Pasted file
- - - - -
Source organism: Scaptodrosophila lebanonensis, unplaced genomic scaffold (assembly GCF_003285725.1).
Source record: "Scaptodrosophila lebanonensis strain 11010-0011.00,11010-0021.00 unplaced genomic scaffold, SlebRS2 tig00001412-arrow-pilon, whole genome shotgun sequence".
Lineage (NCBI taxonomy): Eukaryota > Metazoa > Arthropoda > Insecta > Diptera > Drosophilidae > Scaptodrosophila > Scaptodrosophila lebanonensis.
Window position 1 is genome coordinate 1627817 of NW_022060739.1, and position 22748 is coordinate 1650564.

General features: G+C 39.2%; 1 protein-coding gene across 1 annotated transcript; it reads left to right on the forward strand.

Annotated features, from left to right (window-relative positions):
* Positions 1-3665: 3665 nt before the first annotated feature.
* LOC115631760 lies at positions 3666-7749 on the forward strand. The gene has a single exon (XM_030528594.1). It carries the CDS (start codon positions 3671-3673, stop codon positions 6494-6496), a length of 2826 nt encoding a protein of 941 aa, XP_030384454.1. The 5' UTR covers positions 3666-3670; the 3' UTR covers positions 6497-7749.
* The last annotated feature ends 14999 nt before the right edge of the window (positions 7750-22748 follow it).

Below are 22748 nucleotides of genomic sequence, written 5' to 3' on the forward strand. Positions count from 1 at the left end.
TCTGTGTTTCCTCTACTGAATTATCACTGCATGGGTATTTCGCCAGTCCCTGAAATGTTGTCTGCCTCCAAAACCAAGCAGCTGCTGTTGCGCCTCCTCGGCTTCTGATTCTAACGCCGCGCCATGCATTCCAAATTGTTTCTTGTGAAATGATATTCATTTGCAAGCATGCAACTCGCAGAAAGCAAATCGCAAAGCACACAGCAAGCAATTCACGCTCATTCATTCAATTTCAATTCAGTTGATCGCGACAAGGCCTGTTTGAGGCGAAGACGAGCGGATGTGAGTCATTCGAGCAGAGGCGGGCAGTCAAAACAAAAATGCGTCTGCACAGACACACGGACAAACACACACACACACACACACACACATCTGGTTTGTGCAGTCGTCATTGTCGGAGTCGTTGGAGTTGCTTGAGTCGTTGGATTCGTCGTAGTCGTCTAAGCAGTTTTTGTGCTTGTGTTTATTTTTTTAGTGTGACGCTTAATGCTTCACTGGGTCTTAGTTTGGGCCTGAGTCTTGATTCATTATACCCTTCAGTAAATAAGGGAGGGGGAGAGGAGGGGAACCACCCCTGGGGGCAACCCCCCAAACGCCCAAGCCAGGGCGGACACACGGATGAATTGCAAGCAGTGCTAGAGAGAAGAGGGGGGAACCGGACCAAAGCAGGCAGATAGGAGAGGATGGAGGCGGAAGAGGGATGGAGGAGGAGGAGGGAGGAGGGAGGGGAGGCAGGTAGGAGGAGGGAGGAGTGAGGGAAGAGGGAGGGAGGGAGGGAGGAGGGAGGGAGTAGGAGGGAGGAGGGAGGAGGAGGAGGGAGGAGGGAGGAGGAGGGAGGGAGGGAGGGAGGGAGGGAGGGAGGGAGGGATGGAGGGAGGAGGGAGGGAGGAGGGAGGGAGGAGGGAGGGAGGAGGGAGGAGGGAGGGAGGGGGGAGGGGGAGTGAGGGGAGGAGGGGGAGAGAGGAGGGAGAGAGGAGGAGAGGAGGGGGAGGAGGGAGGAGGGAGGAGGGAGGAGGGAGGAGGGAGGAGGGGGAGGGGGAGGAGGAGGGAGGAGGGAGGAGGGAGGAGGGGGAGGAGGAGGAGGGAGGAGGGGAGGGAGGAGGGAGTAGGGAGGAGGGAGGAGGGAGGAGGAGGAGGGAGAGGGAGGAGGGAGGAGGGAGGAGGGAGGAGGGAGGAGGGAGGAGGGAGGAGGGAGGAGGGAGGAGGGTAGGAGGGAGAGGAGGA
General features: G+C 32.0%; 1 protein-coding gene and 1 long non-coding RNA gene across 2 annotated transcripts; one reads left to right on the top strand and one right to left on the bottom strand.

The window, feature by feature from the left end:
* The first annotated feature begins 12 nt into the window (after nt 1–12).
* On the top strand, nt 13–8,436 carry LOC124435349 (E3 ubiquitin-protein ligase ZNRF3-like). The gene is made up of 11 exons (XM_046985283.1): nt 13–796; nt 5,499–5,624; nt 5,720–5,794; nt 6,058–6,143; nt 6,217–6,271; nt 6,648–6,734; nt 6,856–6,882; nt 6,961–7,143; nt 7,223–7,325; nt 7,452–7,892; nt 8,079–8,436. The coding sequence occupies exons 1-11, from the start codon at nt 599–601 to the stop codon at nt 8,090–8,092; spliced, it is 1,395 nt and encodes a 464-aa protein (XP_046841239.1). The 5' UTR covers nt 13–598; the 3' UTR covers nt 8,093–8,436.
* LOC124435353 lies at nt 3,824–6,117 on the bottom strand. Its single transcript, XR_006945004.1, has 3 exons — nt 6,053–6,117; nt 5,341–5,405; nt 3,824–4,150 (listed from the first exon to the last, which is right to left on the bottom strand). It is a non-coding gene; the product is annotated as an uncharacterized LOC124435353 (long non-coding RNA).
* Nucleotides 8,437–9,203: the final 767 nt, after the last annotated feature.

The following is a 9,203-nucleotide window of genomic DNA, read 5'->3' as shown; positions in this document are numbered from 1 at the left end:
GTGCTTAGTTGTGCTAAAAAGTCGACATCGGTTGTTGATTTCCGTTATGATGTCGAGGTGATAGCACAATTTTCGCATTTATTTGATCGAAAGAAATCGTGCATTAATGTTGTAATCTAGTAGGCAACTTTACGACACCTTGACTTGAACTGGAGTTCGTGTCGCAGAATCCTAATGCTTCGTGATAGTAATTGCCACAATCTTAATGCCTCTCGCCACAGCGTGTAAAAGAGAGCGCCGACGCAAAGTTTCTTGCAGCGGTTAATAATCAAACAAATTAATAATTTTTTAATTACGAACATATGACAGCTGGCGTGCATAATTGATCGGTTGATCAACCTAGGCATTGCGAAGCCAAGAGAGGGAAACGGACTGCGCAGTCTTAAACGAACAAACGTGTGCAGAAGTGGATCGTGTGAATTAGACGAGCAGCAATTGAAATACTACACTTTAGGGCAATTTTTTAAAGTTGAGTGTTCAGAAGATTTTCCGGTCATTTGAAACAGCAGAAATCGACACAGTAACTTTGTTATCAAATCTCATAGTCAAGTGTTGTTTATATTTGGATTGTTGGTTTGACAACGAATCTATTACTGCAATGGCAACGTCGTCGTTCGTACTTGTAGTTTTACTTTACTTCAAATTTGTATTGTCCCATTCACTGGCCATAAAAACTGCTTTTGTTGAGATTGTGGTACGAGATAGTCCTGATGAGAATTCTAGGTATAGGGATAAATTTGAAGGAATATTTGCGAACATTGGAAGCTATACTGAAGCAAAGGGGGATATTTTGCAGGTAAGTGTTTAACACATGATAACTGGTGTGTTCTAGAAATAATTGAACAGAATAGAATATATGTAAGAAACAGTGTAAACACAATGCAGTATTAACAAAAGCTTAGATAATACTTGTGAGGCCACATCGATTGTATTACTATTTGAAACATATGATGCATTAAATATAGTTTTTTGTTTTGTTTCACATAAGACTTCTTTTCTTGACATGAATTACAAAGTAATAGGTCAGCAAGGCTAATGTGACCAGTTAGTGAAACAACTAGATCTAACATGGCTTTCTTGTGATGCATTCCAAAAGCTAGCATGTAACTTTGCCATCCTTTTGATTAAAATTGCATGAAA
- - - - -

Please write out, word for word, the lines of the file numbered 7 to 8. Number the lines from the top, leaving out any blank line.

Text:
* Positions 1-3665: 3665 nt before the first annotated feature.
* LOC115631760 lies at positions 3666-7749 on the forward strand. The gene has a single exon (XM_030528594.1). It carries the CDS (start codon positions 3671-3673, stop codon positions 6494-6496), a length of 2826 nt encoding a protein of 941 aa, XP_030384454.1. The 5' UTR covers positions 3666-3670; the 3' UTR covers positions 6497-7749.